You are using an older browser version. Please use a supported version for the best MSN experience.

Hundreds of roses scattered to mark anniversary of the raising of the Mary Rose

Evening Standard logo Evening Standard 11/10/2022 Ben Mitchell
Mary Rose 40th anniversary © PA Wire Mary Rose 40th anniversary

Hundreds of roses have been scattered at the wreck site of Henry VIII’s flagship Mary Rose to mark the 40th anniversary of it being raised from the seabed.

The Tudor warship had lain for 437 years on the bed of the Solent outside Portsmouth Harbour after it sank in 1545 while the king watched from Southsea Castle.

More than 500 divers, including King Charles III, were involved in the world’s largest underwater archaeological excavation, racking up more than 28,000 dives totalling 11.5 man-years on the seabed.

Recovered from the wreck site were more than 19,000 items from the ship, and the hull was raised live on television watched by an audience of 60 million worldwide.

To mark the anniversary of the raising on Tuesday, Dominic Jones, chief executive of the Mary Rose Trust, was joined on a small boat by guests and local schoolchildren to scatter 500 roses – representing the number of divers – at the spot where the hull was raised.

Mr Jones said: “We are beyond proud to be celebrating 40 years since the raising of the Mary Rose.

“The dedication and effort involved in this world-leading project is truly staggering, and we relish the opportunity to share our story and that of the hundreds of individuals involved with the internationally significant ship.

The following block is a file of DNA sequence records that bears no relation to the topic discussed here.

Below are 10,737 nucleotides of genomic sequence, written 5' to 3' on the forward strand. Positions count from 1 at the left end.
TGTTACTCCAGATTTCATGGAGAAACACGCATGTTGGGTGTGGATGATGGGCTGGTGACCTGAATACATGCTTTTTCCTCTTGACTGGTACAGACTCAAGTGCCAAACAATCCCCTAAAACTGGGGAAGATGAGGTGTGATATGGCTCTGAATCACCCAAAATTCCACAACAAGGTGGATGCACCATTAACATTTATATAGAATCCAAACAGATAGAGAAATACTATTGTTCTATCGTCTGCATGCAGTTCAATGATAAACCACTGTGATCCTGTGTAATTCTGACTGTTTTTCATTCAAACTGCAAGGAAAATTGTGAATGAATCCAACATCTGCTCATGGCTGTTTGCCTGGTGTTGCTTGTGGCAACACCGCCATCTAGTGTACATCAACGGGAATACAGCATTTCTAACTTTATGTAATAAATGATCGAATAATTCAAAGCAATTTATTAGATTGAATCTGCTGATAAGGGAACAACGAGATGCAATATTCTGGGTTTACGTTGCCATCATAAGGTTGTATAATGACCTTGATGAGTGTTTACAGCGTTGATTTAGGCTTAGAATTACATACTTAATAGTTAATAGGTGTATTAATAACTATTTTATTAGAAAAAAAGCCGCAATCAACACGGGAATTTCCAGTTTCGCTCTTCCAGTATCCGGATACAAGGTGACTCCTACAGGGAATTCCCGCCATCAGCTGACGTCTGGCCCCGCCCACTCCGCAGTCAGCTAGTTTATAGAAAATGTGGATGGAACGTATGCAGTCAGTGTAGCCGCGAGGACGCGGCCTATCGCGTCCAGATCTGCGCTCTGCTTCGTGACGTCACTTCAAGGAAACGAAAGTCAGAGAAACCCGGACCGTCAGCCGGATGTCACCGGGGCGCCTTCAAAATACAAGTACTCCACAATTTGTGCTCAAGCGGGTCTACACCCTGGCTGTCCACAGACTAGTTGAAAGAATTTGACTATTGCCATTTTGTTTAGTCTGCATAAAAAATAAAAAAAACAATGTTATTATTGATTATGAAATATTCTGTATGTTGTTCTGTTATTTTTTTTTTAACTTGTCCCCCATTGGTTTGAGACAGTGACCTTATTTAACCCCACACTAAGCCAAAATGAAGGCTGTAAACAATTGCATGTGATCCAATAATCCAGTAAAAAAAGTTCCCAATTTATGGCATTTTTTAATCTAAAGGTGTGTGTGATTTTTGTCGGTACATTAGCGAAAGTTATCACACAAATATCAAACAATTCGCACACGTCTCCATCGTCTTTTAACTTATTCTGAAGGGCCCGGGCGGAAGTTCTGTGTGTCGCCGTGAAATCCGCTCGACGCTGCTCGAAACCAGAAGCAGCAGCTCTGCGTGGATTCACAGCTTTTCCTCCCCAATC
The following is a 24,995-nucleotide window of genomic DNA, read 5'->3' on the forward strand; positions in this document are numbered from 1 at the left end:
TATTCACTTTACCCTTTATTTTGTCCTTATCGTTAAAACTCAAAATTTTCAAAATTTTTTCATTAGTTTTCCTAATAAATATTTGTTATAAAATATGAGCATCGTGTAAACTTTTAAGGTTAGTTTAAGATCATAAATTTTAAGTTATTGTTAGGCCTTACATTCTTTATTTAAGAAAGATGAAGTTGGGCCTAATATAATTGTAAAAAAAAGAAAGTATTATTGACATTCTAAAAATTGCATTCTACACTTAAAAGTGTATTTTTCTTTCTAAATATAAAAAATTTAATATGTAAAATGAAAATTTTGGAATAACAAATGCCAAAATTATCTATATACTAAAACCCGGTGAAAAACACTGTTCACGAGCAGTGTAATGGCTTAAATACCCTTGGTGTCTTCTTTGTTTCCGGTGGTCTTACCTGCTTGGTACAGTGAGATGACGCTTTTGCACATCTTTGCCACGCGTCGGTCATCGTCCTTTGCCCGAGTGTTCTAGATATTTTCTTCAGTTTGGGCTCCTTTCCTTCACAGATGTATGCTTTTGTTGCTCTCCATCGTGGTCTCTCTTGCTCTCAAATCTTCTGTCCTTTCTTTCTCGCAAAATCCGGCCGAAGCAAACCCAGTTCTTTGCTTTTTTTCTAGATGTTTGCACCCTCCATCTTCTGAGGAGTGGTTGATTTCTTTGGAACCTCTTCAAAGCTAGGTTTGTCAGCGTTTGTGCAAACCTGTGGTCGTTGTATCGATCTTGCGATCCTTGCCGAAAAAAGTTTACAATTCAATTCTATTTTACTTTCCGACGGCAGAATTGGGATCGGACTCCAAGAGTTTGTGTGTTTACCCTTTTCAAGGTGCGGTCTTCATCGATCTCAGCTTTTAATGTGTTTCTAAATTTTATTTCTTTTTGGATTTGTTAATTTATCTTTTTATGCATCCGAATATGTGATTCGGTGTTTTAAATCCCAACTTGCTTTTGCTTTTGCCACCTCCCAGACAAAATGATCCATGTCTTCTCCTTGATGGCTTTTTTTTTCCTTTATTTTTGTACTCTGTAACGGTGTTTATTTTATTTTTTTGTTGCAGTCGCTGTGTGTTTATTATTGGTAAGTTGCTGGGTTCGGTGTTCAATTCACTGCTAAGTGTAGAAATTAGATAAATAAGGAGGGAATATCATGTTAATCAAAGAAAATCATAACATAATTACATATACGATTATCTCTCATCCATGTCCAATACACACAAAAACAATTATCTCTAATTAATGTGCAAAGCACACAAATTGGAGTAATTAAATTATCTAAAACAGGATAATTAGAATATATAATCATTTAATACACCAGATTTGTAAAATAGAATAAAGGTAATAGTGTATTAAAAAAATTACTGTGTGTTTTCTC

“Our work has opened a portal into Tudor life in a way that has never been seen before, and we are honoured to be able to tell the story of the 500 crew, some 465 who tragically lost their lives when the Mary Rose sank.”

The Mary Rose was Henry VIII’s favourite warship and sailed for 34 years before it sank on July 19 1545 during the Battle of the Solent against the French. The reason behind the sinking is disputed amongst experts.

The hull remains the only 16th-century warship on display anywhere in the world in its own dedicated museum at Portsmouth Historic Dockyard.

Dr Ann Coats, British maritime historian at the University of Portsmouth, said: “The Mary Rose excavations launched a new era of maritime archaeology: the sheer scale of the diving required hundreds of divers to be trained.

“Computer programmes were adapted to record the 19,000 objects recovered.

“Today, DNA, 3D printing and other scientific methods are unlocking even more information about the crew and artefacts.

“Forty years on, many more stories remain to be discovered.

“Mary Rose’s artefacts themselves gave fresh and amazing insight into Tudor life because organic materials – clothes, musical instruments, foodstuffs, cooking implements, rope, longbows and arrows – which do not normally survive in land sites had survived in abundance and could tell us so much about the lifestyle of ordinary people: seamen.

“Normally higher status objects have been preserved from wealthy people because of their intrinsic value, but not the everyday items of working life.

“This fantastic collaborative engineering event in 1982 allowed millions of people to experience the wonder of Mary Rose itself.

“Divers secured cables under the whole remaining hull so it could be pulled up from the silt and raised.

People could now see the scale of the timbers, rope cables, cooking oven, guns, could smell the tarred rope.

“Individual crew members could be assembled, and their jobs identified, such as the archer.”

Register now for one of the Evening Standard’s newsletters. From a daily news briefing to Homes & Property insights, plus lifestyle, going out, offers and more. For the best stories in your inbox, click here.


More from Evening Standard

Evening Standard
Evening Standard
image beaconimage beaconimage beacon